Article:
Parents have a long list of responsibilities that range from being a caregiver to being a child’s most trusted friend. Fortunately, most parents accept these many responsibilities because they know their children are counting on them. However, that doesn’t mean parents have everything covered. They may have forgotten to put one vital thing on their checklist: their children’s credit management.
You might be wondering how you should manage your child’s credit. To provide some insight, we asked credit, finance, and scam experts to explain what they want you to know about your children’s credit and what you can be doing now to give them a solid credit path.
James Garvey, CEO and Co-founder of Self Lender
“When it comes to your child’s credit, there are two things you can do for them that could help them out later in life. First, teach them about credit — what it means, how it works, and how they can build it. Unless they go into finance, this is not something they currently learn at school, even though it could impact their entire adult life. So it’s crucial to teach this lesson at home.
If you have great credit, look into your options for adding your child as an authorized user on your credit card. Many credit card providers allow this, and some don’t even have a minimum age requirement for the authorized user. Your child doesn’t even have to use your credit card to benefit from being an authorized user, so you can wait to give them a physical card until you believe they’re able to manage it responsibly. This means you could start helping your kid build credit before they’re legally old enough to open a credit account on their own at the age of 18.”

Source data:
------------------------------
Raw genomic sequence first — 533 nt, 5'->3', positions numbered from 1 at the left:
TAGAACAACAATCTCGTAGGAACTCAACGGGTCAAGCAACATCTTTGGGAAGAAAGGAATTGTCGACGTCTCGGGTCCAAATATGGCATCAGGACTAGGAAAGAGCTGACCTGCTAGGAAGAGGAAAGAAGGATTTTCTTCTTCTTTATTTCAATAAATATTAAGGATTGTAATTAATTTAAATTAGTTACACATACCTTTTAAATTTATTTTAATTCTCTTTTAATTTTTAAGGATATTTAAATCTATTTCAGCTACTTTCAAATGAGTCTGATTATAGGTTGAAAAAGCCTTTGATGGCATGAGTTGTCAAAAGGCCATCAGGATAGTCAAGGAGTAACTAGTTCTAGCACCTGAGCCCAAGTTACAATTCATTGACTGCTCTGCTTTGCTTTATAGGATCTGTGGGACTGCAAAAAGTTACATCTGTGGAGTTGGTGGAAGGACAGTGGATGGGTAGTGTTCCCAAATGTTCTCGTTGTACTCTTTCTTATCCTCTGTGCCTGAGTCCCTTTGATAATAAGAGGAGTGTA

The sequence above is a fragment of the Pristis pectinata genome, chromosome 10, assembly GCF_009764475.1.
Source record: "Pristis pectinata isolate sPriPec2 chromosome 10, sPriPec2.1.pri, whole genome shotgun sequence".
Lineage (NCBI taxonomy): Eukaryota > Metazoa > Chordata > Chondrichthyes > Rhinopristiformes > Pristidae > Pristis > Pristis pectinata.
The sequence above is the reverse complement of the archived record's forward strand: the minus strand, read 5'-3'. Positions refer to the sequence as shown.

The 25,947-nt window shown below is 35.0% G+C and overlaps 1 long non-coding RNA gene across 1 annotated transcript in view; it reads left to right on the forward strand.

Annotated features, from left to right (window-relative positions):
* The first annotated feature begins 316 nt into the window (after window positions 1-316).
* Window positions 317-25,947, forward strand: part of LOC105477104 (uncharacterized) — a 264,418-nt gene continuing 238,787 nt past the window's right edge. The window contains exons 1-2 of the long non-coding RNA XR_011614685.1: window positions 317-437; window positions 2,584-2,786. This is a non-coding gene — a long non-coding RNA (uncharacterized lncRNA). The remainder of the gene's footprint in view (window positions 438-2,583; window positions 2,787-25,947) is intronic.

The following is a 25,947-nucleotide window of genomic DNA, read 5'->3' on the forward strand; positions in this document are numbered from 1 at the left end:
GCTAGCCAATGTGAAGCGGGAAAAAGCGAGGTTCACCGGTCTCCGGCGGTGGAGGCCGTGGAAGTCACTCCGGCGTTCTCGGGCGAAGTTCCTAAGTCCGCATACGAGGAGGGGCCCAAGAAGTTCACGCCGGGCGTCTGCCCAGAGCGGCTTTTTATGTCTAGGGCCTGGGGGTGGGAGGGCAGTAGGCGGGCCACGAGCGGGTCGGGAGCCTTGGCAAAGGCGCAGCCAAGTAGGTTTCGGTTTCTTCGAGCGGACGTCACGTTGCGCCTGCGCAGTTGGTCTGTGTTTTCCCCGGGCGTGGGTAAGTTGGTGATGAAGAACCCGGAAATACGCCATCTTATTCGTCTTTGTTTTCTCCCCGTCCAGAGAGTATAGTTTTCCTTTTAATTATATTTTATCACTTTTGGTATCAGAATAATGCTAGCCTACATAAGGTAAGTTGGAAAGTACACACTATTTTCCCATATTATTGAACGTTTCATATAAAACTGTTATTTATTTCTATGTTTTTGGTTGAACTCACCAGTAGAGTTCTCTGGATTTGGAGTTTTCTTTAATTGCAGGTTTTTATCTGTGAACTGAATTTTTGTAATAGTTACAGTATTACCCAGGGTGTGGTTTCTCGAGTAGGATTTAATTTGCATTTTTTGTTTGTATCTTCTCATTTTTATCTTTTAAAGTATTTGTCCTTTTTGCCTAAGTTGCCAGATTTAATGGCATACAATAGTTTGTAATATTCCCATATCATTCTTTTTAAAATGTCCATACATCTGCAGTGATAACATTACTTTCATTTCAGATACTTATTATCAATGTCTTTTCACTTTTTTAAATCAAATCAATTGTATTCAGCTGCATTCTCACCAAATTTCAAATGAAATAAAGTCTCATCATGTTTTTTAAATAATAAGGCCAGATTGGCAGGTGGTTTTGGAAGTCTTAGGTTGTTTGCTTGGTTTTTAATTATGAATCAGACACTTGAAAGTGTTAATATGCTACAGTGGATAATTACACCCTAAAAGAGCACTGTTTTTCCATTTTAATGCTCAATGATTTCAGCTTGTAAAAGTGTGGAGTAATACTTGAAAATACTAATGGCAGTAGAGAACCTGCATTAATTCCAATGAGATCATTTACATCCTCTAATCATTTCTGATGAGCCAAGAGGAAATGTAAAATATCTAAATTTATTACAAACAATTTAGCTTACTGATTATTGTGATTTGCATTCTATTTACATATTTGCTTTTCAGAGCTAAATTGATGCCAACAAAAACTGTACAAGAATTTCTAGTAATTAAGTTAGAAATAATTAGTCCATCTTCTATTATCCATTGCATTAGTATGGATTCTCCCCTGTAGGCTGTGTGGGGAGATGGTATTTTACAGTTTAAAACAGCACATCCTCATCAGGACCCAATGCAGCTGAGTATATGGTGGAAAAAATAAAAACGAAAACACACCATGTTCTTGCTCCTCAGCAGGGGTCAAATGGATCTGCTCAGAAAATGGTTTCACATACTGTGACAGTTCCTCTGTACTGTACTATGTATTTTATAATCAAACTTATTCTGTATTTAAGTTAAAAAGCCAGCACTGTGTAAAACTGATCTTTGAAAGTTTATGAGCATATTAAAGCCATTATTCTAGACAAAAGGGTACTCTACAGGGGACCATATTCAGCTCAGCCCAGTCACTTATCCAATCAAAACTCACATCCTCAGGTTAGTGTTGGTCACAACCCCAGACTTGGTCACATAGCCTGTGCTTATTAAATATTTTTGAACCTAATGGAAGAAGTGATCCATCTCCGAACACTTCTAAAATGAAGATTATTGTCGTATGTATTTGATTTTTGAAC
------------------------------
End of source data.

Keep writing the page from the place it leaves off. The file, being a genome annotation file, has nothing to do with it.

Sean Messier, Credit Industry Analyst at Credit Card Insider
“Children’s credit is a topic that’s easy to overlook — after all, how many kids are whipping out credit cards on their own? But, as I’m sure you know, the reality isn’t quite so simple.
According to Javelin Strategy & Research, more than one million children fell victim to identity theft in 2017 alone. Left unaddressed, such issues could be disastrous for a child’s financial future. Fortunately, regularly monitoring your children’s credit can help you keep on top of these types of dangers.
Your children are unlikely to have credit in their name unless they’ve fallen victim to identity theft. Because this danger is so widespread, be sure to check your kids’ credit reports regularly.
For added security, you can freeze your kids’ credit reports with the three credit bureaus — Equifax, Experian, and TransUnion — to prevent credit accounts from being opened in their names.
Under federal law, inquiring after and freezing kids’ credit reports is free.
Once you believe your children are old enough to start building credit, consider adding them as an authorized user on an existing credit account.
With many credit card issuers, you can add children as authorized users for an existing account, allowing the activity from that account to appear on their credit reports. You don’t even have to give your children authorized user cards if you think they’re too young. Just make sure you always use the account responsibly to avoid damaging your kids’ credit.
As your children grow, be sure to educate them on the fundamentals of budgeting and credit. These topics aren’t always thoroughly addressed in school, and the best way to prep your kids for a bright financial future is by making sure they have the necessary knowledge.”
Todd Christensen, Education Manager at Money Fit and author of Everyday Money for Everyday People
“The Economic Growth, Regulatory Relief and Consumer Protection Act of 2018 not only permits American adults to place a freeze on their own credit report, but parents may now do so for their children 16 years old and younger. This would also apply to legal guardians and their charges.